Masters in Marketing: Cheryl Gale, March Communications

 In Marketing Leader Interviews
Cheryl Gale is Managing Director and Co-Founder of March Communications and an expert on “raising two gen Zs and ~25 millennials.” She has over 20 years of experience in public relations, corporate communications and marketing communications in the U.S., UK and Europe. Cheryl returned to the U.S. after living in the UK for nearly a decade, to establish March Communications. Headquarted in Boston, the agency has a “cool kids” vibe. We caught up with Cheryl to find out how she sees PR evolving, differences in PR in the UK vs the U.S., and what’s on her radar from PR tech to personal time. Besides, she’s big on PR measurement and calls AVEs “BS,” so you know we’re fans.


Please tell us a little bit about March PR and your role there?

I am co-founder and managing director of March and work closely with clients and our teams to build out campaigns that move the needle for our clients. Founded in 2005, March Communications is an award-winning communications agency that brings together technology PR, digital marketing and social media to foster growth for our clients. Our 30 full-time staffers are an eclectic mix of journalists, PR veterans, content enthusiasts, data geeks and visual story-tellers, and are located between our head office in Boston and our satellite locations in Chicago and San Francisco.

We use an integrated mix of PR and digital marketing communications to cook up content that will inform your audiences and potential buyers, and serve it to them in exactly the right context. Central to our approach is the use of real-time intelligence to take the guesswork out of communications. Research and market insight underpin our intelligent approach to clients’ programs, while measurement and analytics track our progress against carefully agreed campaign KPIs and outcomes.


What is your work day comprised of?

Most days you can find me in brainstorm meetings with clients and teams as well as our client quarterly reviews. Often, I am on the phone with clients working through the game plan or checking in to make sure we are all on the same page. This week I am working on a few new business pitches for brands I would be very proud to work for.


What do you miss about the UK?

The English approach to creativity mixed with a bit of cynicism. I really miss Sunday lunch in a local gastro pub and of course the ease of traveling to other nearby countries.


How is the field of PR different in the UK? How is it the same?

It’s not that wildly different in terms of tactical  approaches. Product pitching is not widely done and I am finding in the US it is going in that same direction.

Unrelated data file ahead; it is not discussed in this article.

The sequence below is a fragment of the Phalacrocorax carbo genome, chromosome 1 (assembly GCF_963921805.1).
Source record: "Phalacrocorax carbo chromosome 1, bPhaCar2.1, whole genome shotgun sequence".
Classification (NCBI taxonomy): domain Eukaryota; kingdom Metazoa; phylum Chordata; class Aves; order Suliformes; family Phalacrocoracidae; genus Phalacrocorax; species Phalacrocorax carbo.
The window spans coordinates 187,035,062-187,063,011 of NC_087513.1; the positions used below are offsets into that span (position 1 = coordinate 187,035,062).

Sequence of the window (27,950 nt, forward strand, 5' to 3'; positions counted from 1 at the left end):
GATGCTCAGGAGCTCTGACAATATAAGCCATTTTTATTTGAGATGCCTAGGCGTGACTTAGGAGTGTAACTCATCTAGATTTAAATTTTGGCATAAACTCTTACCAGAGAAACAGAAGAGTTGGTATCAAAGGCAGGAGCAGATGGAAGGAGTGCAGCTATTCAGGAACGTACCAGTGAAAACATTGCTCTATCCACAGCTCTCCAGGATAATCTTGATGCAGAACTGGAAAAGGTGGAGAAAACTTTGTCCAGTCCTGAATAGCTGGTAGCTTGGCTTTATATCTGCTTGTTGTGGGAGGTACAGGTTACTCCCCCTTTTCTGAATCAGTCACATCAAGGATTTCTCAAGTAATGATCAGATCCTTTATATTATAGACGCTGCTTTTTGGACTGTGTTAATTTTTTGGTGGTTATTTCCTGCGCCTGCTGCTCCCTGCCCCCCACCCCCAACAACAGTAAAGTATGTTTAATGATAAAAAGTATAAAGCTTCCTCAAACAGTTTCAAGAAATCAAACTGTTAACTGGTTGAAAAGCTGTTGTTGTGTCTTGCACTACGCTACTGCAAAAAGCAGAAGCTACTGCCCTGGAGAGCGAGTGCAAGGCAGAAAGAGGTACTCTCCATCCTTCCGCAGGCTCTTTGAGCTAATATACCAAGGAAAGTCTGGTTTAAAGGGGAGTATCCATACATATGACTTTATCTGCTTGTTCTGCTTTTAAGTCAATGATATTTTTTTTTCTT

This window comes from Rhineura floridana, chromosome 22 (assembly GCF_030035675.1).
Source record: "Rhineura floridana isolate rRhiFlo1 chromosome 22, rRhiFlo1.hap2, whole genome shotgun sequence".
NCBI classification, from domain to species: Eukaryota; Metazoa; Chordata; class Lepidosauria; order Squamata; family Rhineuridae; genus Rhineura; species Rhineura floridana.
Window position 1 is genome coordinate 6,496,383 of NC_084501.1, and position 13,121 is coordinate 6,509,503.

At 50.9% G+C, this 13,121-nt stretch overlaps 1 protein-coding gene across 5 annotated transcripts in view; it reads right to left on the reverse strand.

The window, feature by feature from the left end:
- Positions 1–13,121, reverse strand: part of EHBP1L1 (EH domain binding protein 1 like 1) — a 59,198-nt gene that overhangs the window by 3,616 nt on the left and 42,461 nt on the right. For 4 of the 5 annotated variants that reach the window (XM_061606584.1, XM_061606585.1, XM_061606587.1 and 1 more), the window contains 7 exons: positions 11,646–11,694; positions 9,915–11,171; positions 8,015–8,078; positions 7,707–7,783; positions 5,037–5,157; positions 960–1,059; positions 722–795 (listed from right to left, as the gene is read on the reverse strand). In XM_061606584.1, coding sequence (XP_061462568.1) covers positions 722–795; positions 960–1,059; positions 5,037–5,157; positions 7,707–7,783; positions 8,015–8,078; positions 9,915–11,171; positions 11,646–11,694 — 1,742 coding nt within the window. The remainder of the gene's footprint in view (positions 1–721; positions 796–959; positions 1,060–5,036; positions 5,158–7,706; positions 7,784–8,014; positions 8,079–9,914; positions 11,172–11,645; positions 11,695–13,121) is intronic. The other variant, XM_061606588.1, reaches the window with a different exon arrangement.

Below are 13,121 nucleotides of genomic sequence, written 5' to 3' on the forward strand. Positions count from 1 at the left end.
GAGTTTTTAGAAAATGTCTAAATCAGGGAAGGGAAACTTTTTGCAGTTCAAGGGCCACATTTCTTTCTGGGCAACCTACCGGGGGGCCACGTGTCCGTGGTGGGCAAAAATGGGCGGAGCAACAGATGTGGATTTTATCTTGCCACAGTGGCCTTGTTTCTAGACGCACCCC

I found pitching very daunting in my early days in PR in the UK though.  Pitching to media – especially tech media – in London can be unnerving because the majority of reporters are cynical and quick witted. I learned very quickly how to pitch in 20 seconds and developed a pretty tough outer layer.


What do you feel you excel at the most in your job?

I am a people person. I like to work closely with clients and employees to build meaningful relationships. I love hearing about successes of all sizes and stories of overcoming a really tough challenge. Often, I am the person giving advice or just listening to the issue. I like to offer my perspective or make a suggestion based on my own experiences.


What do you wish you could learn more about or improve upon?

Digital marketing is something we are really focusing on and I am working with our strategist to soak up as much as I can. I also love measurement. It’s something I have been interested in from the beginning when I knew equivalent ad spend was total BS.


What are some must have technologies that make your job easier?

Anything that enables us to get insight from data. We just brought in Bullhorn to help us better manage our media relationships. We are constantly looking at new tools that help us to measure what we do too.


Outside of your career, what keeps you busy?

My children keep me very busy. I have two girls, 13 and 11. We do a lot of traveling and I am a bit of a bootcamp junky.


Do you have or have you ever had a mentor? Who and why?

Yes. I have had several mentors throughout the years. Very early in my career at Weber, I was lucky enough to work with three incredibly talented women – Patty Stone, Lisa Rogers and Kathy Wilson. They taught me everything I know. Later in my career in London, my mentor became Fiona Longhurst. She taught me how to be thoughtful and to slow down. And since starting March, my mentors have been other agency heads who kindly listen and offer advice. All of my mentors have been an incredibly important part of my career development.


What is next for you in 2016?​

Work: Steady growth, stability, new services and new remote office locations.

Personal: Deep breaths, being more present and navigating high school with my daughter in September.

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